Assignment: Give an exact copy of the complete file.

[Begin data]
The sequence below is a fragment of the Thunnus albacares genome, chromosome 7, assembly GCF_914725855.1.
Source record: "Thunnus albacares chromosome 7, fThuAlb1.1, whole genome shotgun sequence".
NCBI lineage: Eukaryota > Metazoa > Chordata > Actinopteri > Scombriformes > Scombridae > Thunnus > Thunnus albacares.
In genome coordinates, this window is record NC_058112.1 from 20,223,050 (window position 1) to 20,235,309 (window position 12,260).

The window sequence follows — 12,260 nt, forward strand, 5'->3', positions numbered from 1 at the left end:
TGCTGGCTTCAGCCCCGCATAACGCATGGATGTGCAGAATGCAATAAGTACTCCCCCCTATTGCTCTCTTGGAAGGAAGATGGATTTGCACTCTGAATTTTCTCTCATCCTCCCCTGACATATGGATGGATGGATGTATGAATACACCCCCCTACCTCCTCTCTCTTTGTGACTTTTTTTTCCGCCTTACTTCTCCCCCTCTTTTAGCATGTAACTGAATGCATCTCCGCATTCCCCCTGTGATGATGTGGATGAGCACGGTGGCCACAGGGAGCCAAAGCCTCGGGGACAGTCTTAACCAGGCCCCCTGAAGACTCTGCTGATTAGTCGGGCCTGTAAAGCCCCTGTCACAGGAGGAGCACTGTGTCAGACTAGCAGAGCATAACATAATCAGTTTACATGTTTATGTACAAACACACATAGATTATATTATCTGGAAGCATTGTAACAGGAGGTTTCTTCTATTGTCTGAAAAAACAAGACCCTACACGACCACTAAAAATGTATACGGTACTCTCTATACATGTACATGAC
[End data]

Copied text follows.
The sequence below is a fragment of the Thunnus albacares genome, chromosome 7, assembly GCF_914725855.1.
Source record: "Thunnus albacares chromosome 7, fThuAlb1.1, whole genome shotgun sequence".
NCBI lineage: Eukaryota > Metazoa > Chordata > Actinopteri > Scombriformes > Scombridae > Thunnus > Thunnus albacares.
In genome coordinates, this window is record NC_058112.1 from 20,223,050 (window position 1) to 20,235,309 (window position 12,260).

The window sequence follows — 12,260 nt, forward strand, 5'->3', positions numbered from 1 at the left end:
TGCTGGCTTCAGCCCCGCATAACGCATGGATGTGCAGAATGCAATAAGTACTCCCCCCTATTGCTCTCTTGGAAGGAAGATGGATTTGCACTCTGAATTTTCTCTCATCCTCCCCTGACATATGGATGGATGGATGTATGAATACACCCCCCTACCTCCTCTCTCTTTGTGACTTTTTTTTCCGCCTTACTTCTCCCCCTCTTTTAGCATGTAACTGAATGCATCTCCGCATTCCCCCTGTGATGATGTGGATGAGCACGGTGGCCACAGGGAGCCAAAGCCTCGGGGACAGTCTTAACCAGGCCCCCTGAAGACTCTGCTGATTAGTCGGGCCTGTAAAGCCCCTGTCACAGGAGGAGCACTGTGTCAGACTAGCAGAGCATAACATAATCAGTTTACATGTTTATGTACAAACACACATAGATTATATTATCTGGAAGCATTGTAACAGGAGGTTTCTTCTATTGTCTGAAAAAACAAGACCCTACACGACCACTAAAAATGTATACGGTACTCTCTATACATGTACATGAC